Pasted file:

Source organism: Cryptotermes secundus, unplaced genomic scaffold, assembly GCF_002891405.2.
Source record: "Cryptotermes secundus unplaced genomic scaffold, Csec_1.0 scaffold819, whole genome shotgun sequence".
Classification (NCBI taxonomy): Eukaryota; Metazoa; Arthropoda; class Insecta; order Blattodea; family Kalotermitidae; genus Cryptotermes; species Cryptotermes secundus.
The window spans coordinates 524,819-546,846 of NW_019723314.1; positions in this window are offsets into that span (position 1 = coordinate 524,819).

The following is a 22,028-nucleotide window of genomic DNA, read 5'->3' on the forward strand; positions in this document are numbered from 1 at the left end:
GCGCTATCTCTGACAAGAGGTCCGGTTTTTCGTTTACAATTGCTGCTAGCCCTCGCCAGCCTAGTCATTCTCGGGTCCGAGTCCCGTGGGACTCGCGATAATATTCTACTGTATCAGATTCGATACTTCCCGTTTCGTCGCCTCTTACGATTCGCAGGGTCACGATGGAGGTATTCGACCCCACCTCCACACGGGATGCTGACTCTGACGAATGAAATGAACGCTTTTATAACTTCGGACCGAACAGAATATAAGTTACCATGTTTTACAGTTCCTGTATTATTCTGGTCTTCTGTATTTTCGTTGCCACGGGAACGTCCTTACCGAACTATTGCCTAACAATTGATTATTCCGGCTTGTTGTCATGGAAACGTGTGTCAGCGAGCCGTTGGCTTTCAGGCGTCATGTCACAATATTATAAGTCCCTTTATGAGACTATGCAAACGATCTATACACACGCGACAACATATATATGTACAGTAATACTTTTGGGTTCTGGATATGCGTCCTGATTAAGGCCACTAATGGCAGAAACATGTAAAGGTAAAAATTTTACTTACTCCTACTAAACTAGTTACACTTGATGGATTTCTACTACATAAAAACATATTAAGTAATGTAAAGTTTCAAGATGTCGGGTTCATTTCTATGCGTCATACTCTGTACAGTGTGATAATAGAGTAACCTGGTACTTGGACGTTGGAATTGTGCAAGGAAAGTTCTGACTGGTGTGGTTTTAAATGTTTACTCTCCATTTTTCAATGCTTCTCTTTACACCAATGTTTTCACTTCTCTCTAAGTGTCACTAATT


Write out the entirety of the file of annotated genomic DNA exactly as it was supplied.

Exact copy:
Source organism: Cryptotermes secundus, unplaced genomic scaffold, assembly GCF_002891405.2.
Source record: "Cryptotermes secundus unplaced genomic scaffold, Csec_1.0 scaffold819, whole genome shotgun sequence".
Classification (NCBI taxonomy): Eukaryota; Metazoa; Arthropoda; class Insecta; order Blattodea; family Kalotermitidae; genus Cryptotermes; species Cryptotermes secundus.
The window spans coordinates 524,819-546,846 of NW_019723314.1; positions in this window are offsets into that span (position 1 = coordinate 524,819).

The following is a 22,028-nucleotide window of genomic DNA, read 5'->3' on the forward strand; positions in this document are numbered from 1 at the left end:
GCGCTATCTCTGACAAGAGGTCCGGTTTTTCGTTTACAATTGCTGCTAGCCCTCGCCAGCCTAGTCATTCTCGGGTCCGAGTCCCGTGGGACTCGCGATAATATTCTACTGTATCAGATTCGATACTTCCCGTTTCGTCGCCTCTTACGATTCGCAGGGTCACGATGGAGGTATTCGACCCCACCTCCACACGGGATGCTGACTCTGACGAATGAAATGAACGCTTTTATAACTTCGGACCGAACAGAATATAAGTTACCATGTTTTACAGTTCCTGTATTATTCTGGTCTTCTGTATTTTCGTTGCCACGGGAACGTCCTTACCGAACTATTGCCTAACAATTGATTATTCCGGCTTGTTGTCATGGAAACGTGTGTCAGCGAGCCGTTGGCTTTCAGGCGTCATGTCACAATATTATAAGTCCCTTTATGAGACTATGCAAACGATCTATACACACGCGACAACATATATATGTACAGTAATACTTTTGGGTTCTGGATATGCGTCCTGATTAAGGCCACTAATGGCAGAAACATGTAAAGGTAAAAATTTTACTTACTCCTACTAAACTAGTTACACTTGATGGATTTCTACTACATAAAAACATATTAAGTAATGTAAAGTTTCAAGATGTCGGGTTCATTTCTATGCGTCATACTCTGTACAGTGTGATAATAGAGTAACCTGGTACTTGGACGTTGGAATTGTGCAAGGAAAGTTCTGACTGGTGTGGTTTTAAATGTTTACTCTCCATTTTTCAATGCTTCTCTTTACACCAATGTTTTCACTTCTCTCTAAGTGTCACTAATT